The state’s increasing control over the education system and providers has lead to increasing intervention into school management by governments which has posed a challenge to a schools’ autonomy. The widely celebrated Right to Education Act of 2009, even with all its good intentions is unable to fulfil its stated objectives. The latest addition to the government control over education is through regulation of fee charged by private schools. Tamil Nadu, Maharashtra, Rajasthan and Punjab now have legislation regulating school fee. Gujarat has gone a step further and capped the maximum amount of fee that can be charged by schools.
The ever increasing centralization and standardization of education is defeating the purpose of providing personalized learning to children.
According to an analysis of raw data of the District Information System on Education (DISE) by Geeta Gandhi Kingdon, despite the number of government schools increasing by 13,498 between 2010 and 2014, student enrollment in government schools has gone down by 1.13 crore while enrollment in private schools has gone up by 1.85 crore. Out of 10.2 lakh government schools, around 1 lakh have only up to 20 students on their rolls and another 3.6 lakh have only up to 50 students. These are schools which are certainly not giving good return on the investment made. So, merely increasing budgetary allocation will not make any difference.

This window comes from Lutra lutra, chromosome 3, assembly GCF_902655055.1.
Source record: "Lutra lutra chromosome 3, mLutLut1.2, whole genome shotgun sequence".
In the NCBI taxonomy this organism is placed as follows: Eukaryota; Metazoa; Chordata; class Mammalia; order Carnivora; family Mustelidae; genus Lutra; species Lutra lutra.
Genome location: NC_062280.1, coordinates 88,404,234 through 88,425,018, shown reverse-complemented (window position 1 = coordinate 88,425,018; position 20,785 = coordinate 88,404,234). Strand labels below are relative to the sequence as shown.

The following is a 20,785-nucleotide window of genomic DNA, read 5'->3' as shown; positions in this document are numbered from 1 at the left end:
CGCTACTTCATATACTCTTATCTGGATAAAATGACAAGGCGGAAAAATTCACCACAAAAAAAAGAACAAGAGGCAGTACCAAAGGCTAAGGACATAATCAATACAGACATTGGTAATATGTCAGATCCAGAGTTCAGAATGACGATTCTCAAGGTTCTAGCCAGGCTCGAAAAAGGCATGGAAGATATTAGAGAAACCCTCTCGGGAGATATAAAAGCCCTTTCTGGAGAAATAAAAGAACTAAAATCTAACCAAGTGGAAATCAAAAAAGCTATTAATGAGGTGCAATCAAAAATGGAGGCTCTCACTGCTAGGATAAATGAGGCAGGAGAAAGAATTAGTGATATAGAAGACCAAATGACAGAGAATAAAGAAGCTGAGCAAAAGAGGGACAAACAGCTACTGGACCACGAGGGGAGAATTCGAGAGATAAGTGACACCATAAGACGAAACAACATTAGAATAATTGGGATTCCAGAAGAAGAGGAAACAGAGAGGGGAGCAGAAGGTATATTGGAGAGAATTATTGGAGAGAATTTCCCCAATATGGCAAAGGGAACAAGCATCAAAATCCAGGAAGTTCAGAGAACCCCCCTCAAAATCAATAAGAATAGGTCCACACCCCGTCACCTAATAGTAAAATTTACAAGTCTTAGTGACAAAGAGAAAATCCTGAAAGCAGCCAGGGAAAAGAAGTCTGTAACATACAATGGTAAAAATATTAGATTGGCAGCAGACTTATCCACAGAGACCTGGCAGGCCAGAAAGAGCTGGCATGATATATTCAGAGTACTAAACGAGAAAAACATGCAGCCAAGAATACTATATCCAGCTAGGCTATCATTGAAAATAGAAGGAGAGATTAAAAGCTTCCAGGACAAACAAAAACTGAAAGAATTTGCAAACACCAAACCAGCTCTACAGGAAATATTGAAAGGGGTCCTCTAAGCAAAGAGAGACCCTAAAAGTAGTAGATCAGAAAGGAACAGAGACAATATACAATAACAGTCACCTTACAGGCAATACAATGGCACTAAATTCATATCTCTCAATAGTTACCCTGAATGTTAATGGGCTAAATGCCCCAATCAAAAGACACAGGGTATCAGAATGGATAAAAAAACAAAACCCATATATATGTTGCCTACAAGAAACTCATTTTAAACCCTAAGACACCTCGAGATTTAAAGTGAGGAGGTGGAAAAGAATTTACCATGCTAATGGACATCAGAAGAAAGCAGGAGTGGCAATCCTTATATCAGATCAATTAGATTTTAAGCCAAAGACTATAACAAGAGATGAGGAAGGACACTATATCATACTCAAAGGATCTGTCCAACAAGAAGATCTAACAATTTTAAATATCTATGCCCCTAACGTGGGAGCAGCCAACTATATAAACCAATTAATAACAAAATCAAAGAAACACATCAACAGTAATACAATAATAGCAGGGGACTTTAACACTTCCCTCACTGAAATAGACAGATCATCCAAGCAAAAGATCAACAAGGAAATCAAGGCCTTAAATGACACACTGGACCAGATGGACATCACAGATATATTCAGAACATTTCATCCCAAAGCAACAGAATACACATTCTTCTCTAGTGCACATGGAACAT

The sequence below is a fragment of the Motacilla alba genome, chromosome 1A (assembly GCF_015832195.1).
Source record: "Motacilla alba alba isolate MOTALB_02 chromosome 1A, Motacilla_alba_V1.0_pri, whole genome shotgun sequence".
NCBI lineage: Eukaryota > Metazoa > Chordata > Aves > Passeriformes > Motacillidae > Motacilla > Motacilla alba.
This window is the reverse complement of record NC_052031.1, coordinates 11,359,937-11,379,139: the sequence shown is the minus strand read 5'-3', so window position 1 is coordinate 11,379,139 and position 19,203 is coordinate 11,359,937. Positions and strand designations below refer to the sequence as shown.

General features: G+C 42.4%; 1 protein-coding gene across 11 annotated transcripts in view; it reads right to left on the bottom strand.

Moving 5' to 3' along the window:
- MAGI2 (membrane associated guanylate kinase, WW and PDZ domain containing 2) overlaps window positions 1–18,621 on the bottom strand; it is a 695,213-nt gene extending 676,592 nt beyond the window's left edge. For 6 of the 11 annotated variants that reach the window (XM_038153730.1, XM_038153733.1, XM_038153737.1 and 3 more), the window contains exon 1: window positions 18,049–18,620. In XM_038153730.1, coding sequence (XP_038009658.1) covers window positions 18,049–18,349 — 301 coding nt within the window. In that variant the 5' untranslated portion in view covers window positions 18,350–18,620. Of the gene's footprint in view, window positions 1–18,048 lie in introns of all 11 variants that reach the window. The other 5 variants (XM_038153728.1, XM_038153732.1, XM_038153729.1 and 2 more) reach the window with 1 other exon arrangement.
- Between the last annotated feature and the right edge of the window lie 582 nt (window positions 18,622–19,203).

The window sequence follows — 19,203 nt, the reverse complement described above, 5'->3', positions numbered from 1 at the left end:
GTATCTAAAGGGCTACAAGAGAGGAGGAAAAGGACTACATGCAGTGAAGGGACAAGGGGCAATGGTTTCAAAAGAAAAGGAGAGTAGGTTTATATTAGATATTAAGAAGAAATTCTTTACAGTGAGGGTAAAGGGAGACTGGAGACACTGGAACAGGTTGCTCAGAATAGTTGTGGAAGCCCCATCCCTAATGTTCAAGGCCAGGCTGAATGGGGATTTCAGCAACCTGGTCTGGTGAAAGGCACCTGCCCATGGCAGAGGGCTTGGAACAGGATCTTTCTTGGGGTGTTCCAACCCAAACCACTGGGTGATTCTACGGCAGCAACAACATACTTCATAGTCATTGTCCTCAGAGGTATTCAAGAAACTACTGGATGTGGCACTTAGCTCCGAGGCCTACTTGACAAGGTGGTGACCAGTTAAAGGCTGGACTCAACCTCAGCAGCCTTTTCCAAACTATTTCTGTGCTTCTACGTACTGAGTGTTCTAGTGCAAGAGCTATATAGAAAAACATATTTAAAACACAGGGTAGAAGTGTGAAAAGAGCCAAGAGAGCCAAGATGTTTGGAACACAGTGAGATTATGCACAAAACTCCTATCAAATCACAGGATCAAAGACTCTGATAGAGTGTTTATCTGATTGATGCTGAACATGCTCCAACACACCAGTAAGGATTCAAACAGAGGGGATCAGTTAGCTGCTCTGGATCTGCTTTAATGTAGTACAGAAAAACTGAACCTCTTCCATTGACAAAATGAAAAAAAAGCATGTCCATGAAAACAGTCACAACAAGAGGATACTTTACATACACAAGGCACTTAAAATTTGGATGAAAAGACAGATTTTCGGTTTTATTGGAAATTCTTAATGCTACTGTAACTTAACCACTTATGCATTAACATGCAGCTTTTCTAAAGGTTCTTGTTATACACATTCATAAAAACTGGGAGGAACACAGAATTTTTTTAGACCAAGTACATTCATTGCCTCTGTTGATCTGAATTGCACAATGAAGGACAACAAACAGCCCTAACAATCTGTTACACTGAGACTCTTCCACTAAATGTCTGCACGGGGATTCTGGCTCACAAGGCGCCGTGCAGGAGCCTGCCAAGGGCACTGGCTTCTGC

The government currently spends around 3.8 per cent of GDP on education while the aspiration has been to raise this expenditure to 6 per cent of GDP. Each finance minister has to deal with this difficult situation when everyone wants more but no one wants to pay for it. The first question here is can we imagine designing our education spending in a manner that the same allocation can give us an outcome similar to that expected from increased allocation? Yes, by cutting down on leakages and line items which don’t give value for money. Therefore, what we should aim for is efficient budget management.